McPherson: The Battle Of Chancellorsville's Importance





Jonathan Pitts, The Baltimore Sun, 17 Nov. 2004

Chancellorsville, VA - It's a brisk fall morning, the sun battling to break its way through leaden clouds, as the man in the wraparound shades pops out of a thicket of trees. Thirty-five people trail in James McPherson's wake as he ambles down a brush-covered hillside toward a clearing below, but he casts nary a glance to the rear. The general's job is to keep his eyes on the battlefield, you see, to keep looking ahead. The troops just have to keep pace.

Like any good leader, McPherson has canvassed his terrain before. One of America's pre-eminent Civil War historians, the Pulitzer Prize-winning 68-year-old has walked the battlefields at Chancellorsville, Va., many times. The author of Battle Cry of Freedom, a best-selling overview of the Civil War, doesn't have to work up idle theories as to why an impetuous Union general, Joseph Hooker, came here 141 years ago and tried to outflank the South's greatest military commander. Seeing the place, walking its distances, feeling its contours beneath his feet, McPherson almost knows the reason in his bones.

Hooker's gambit was one of the war's most infamous, and if McPherson has his way, his troops will know, by the end of the day, what made it so. St. Mary's College of Maryland has made McPherson the first visiting professor in its new program, the Center for the Study of Democracy, and today's 10-hour, four-battlefield tour will exemplify its goal of immersing students in the problems of early democracy in America.

McPherson strides to the center of a clearing, a place called Hazel Grove, and the panting detachment surrounds him. He takes off the wraparounds.

"Right here, where you're standing," says McPherson, his sky-blue eyes aglow in the morning sun,"the first shots were fired in anger. May 3, 1863, was probably the second-worst day of fighting, in terms of casualties, of any in the Civil War.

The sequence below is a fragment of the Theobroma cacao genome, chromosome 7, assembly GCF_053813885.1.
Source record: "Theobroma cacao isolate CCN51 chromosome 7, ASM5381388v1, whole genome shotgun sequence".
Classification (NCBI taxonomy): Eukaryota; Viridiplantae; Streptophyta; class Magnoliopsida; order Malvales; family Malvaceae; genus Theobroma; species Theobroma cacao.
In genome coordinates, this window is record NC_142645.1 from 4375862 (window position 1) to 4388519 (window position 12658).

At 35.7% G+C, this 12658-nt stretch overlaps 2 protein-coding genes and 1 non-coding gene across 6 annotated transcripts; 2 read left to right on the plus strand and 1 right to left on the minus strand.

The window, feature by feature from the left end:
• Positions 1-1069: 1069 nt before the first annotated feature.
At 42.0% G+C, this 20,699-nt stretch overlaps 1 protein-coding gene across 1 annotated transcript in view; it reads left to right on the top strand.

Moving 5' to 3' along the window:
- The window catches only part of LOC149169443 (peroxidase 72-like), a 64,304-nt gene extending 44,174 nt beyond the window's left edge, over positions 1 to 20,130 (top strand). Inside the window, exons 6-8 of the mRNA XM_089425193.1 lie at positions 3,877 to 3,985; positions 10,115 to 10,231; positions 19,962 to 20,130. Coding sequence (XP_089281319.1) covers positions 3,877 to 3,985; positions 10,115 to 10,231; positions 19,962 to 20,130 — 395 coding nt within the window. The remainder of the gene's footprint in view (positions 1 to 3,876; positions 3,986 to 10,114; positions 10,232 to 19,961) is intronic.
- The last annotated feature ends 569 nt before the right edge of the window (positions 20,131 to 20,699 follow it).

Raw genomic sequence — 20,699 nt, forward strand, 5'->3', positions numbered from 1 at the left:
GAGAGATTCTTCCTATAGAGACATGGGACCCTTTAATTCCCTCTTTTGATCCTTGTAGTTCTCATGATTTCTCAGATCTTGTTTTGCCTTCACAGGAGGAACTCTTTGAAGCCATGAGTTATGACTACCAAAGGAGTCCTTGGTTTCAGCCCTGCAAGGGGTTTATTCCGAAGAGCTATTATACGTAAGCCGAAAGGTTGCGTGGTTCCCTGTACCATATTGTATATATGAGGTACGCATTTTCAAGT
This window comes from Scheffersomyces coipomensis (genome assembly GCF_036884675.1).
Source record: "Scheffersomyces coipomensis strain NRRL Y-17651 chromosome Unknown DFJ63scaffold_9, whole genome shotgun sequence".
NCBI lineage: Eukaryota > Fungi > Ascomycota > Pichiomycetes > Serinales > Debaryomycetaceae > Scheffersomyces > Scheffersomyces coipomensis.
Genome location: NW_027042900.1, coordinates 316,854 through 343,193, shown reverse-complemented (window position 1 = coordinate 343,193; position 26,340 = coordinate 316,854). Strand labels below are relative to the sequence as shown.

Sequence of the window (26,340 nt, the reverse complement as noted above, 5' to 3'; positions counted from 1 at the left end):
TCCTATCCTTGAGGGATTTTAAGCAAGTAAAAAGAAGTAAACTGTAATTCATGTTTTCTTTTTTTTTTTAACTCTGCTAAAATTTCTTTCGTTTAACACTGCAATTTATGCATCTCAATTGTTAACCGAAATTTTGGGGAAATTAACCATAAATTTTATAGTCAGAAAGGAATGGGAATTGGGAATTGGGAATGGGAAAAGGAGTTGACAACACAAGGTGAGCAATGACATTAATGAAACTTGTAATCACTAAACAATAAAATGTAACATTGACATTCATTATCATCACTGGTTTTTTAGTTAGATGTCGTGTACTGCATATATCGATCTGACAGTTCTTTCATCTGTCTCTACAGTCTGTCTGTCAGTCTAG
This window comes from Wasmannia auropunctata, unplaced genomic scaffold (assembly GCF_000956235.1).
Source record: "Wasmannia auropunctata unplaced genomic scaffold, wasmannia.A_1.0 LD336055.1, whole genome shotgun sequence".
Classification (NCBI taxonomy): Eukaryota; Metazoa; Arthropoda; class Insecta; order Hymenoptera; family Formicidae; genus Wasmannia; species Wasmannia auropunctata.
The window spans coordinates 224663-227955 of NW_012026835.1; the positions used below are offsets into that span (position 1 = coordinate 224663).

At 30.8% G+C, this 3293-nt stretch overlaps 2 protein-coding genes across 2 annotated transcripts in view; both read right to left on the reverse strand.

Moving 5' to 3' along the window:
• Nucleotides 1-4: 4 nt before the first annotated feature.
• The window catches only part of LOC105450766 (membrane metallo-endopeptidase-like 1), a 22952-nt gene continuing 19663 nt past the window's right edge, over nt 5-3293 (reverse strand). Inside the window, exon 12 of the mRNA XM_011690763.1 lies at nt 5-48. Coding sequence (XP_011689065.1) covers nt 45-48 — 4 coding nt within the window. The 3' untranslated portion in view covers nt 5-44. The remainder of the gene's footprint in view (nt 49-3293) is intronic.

"Look up along the clearing; for three-quarters of a mile, in the open and in the trees, they fought. Why did it happen, and why did it matter?"

Hazel Grove is an odd name for a place that is actually one of the few open areas in a densely wooded region. McPherson stands in that hillside clearing amid a circle of cannon, gesturing with his hands."I'll tell you what was happening at 5:30 on the afternoon of May 2," says the man who wrote his Ph.D. dissertation at Johns Hopkins 42 years ago."The Union fellows had been working hard. They were feeling good about what they'd accomplished. They'd come a long way in a very few days."

He points to a thicket a hundred yards to the west."Over there, in that line of trees, they'd already stacked arms for the night," he says."They were relaxing, beginning to cook supper. They had no idea what was coming next."

If the hallmark of a good teacher is bringing clarity to the complex, McPherson is a fine commander. The Battle of Chancellorsville, like every Civil War engagement, was an immensely complicated enterprise, its roots going back months and years. To grasp its causes, it helps to know that by early 1863, Confederate generals from Robert E. Lee to Thomas"Stonewall" Jackson had made their Union counterparts look like amateurs; that the South had secured the all-important lines to Richmond, and that Northern morale was so low that 200 men a day were deserting.

When the Union chose Joseph Hooker to spearhead its southward progress, the general's charge included boosting his side's confidence. He drilled his men in the field. He instilled discipline. He pondered the psyches of his foes. By the spring, McPherson says, he was itching to go on the attack.

On April 27, Hooker led three corps - about 40,000 men - on a campaign to"turn the Confederate left flank." He drove his men eastward, toward Fredericksburg, Va. By mid-afternoon on April 30, they had forded two rivers, gained key bridges and, to their surprise, met no serious Confederate resistance. They arrived at a place where the Orange Turnpike and Old Plank Road converged, a crucial site called Chancellorsville.

What Hooker did at that point was a study in squandering one's advantage. Whatever the reason - exhaustion, overconfidence, maybe both - he decided to entrench his position rather than keep on pressing.

"Don't worry," the general told Darius Crouch, a corps commander."I have Lee right where I want him. He has to fight me on my ground." In a letter he boasted:"We have the greatest army on the planet."

Back in the 21st century, McPherson, like all good storytellers, sees the bigger themes in the details."(On May 1 and 2), Union scouts were in these trees here, keeping watch," he says, snapping a salutelike nod in the direction of a thicket to the west."All afternoon (of May 2), they felt something was the matter. They kept saying (to their superiors), 'Colonel, you know, there's an awful lot of noise and motion out here in the woods. I think the Rebels might be building up to something.' But basically, they were ignored."

[Editor's Note: This is only an excerpt of the original story.]



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